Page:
public void visitClass(String propertyName, JavaClass javaClass) {
                 // do whatever check on the class parameter javaClass
        Furthermore JavaAnnotation.ParameterVisitor does exactly specify which cases can occur for JavaAnnotation parameters without the need to introspect and cast the values. In case traversal into nested JavaAnnotations is necessary, this also becomes quite simple:

         unknownJavaAnnotation.accept(new DefaultParameterVisitor() {
             // parameter handling logic
             public void visitAnnotation(String propertyName, JavaAnnotation<?> nestedAnnotation) {
        parameterVisitor - A visitor which allows to implement behavior for different types of annotation parameters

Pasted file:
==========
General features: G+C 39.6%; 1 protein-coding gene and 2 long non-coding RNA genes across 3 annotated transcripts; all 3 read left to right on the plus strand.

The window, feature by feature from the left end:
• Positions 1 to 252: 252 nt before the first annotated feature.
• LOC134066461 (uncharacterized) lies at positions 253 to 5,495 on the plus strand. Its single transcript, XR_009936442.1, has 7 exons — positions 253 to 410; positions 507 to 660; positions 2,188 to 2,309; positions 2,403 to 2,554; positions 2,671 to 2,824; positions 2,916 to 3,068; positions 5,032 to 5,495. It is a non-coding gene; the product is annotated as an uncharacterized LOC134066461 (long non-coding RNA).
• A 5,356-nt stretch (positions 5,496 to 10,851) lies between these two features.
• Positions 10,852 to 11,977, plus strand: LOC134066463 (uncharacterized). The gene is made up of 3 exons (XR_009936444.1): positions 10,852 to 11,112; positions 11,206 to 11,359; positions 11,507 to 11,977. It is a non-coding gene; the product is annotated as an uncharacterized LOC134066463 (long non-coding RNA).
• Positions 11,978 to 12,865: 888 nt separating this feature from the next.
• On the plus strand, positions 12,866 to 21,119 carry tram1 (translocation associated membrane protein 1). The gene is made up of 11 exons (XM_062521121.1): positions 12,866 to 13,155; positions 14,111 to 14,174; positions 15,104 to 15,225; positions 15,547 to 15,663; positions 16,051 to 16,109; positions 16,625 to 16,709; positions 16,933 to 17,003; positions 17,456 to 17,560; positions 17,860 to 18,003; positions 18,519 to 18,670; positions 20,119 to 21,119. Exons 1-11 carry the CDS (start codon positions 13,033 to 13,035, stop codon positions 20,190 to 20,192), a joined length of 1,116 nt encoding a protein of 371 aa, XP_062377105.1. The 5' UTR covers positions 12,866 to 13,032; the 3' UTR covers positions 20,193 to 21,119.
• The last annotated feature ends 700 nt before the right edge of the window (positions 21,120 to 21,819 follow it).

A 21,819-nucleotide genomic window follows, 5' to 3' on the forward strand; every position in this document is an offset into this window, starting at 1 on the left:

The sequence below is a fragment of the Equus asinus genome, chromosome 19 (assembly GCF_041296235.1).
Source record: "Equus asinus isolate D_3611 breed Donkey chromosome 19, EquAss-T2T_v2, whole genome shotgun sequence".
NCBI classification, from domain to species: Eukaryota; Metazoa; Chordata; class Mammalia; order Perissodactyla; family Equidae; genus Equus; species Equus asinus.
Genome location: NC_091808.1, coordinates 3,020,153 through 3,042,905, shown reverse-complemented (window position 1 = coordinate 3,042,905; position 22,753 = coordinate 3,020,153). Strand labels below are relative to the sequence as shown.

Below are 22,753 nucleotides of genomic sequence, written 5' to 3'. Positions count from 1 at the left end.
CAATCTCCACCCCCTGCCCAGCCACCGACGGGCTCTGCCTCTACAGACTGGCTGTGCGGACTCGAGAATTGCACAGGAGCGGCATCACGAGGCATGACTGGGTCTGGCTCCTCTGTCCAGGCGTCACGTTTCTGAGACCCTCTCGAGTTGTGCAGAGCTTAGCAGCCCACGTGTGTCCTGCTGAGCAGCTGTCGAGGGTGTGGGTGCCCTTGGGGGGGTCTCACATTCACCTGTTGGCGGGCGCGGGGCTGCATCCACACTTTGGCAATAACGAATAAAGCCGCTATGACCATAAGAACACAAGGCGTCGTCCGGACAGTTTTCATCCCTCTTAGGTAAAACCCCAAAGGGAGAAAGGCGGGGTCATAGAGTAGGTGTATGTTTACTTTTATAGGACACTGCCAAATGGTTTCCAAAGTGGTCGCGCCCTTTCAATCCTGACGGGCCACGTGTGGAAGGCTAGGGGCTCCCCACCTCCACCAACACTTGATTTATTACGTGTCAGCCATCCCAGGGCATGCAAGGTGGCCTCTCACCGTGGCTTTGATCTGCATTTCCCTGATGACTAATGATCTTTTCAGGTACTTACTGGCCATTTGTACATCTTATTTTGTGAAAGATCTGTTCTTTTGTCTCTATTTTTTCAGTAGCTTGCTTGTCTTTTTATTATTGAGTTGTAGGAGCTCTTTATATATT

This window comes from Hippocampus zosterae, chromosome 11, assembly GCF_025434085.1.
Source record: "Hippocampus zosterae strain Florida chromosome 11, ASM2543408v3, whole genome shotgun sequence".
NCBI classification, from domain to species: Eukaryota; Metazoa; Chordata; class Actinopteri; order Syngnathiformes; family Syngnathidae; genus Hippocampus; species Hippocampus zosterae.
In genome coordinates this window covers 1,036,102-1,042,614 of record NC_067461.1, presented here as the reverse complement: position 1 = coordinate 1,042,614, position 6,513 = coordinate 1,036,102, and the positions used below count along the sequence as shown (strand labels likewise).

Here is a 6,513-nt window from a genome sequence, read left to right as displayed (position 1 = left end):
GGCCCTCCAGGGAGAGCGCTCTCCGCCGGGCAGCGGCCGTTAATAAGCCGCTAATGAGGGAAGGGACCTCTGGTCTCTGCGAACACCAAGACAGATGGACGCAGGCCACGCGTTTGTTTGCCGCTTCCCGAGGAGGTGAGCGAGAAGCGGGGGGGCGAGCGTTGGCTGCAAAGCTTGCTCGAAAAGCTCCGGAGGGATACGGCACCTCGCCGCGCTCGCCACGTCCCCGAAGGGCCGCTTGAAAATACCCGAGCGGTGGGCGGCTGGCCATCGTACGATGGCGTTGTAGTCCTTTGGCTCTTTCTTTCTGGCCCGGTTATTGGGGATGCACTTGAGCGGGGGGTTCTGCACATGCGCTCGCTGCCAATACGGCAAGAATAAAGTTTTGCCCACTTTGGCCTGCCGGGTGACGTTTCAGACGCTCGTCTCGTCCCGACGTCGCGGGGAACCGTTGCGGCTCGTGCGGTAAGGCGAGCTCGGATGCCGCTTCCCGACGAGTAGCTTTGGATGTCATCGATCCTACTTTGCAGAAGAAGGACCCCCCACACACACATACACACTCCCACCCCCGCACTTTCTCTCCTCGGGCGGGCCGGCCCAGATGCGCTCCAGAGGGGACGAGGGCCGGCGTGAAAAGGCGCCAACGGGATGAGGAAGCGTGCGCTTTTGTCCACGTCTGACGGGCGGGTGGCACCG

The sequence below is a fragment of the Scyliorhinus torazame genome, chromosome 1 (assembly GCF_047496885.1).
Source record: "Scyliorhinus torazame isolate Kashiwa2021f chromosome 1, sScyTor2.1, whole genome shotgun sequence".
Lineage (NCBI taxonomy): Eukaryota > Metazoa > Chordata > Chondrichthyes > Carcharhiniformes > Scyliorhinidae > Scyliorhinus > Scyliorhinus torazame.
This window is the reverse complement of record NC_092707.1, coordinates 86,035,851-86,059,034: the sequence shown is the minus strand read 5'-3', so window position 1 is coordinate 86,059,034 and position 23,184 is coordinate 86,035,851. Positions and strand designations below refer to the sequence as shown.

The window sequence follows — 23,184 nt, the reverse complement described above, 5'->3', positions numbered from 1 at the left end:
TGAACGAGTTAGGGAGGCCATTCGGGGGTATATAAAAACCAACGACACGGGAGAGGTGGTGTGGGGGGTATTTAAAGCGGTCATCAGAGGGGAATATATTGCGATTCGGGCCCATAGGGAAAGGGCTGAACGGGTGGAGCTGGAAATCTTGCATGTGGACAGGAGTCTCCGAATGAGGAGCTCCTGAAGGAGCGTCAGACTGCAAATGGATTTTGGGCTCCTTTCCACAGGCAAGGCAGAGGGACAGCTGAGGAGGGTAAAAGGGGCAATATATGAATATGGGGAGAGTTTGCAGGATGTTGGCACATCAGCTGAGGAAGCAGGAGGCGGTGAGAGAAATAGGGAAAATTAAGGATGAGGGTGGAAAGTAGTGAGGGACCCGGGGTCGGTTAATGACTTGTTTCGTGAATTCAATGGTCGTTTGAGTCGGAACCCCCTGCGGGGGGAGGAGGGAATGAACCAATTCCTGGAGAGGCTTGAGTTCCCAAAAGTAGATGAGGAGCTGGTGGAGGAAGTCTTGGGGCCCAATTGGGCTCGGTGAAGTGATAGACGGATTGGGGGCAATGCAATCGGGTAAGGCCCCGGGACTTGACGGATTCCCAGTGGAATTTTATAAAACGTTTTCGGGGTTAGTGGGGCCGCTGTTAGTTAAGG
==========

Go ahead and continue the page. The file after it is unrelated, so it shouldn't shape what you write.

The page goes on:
• as

        public <A extends java.lang.annotation.Annotation> A as​(java.lang.Class<A> annotationType)
        Returns a compile safe proxied version of the respective JavaAnnotation. In other words, the result of as(MyAnnotation.class) will be of type MyAnnotation and allow property access in a compile safe manner. For this to work the respective Annotation including all referred parameter types must be on the classpath or an Exception will be thrown. Furthermore the respective JavaAnnotation must actually be an import of the passed parameter annotationType or a RuntimeException will likely occur.
        Type Parameters:
        A - The type of the imported Annotation backing this JavaAnnotation
        annotationType - Any type implementing Annotation
        A compile safe proxy of type JavaAnnotation
      • toString

        public java.lang.String toString()
        toString in class java.lang.Object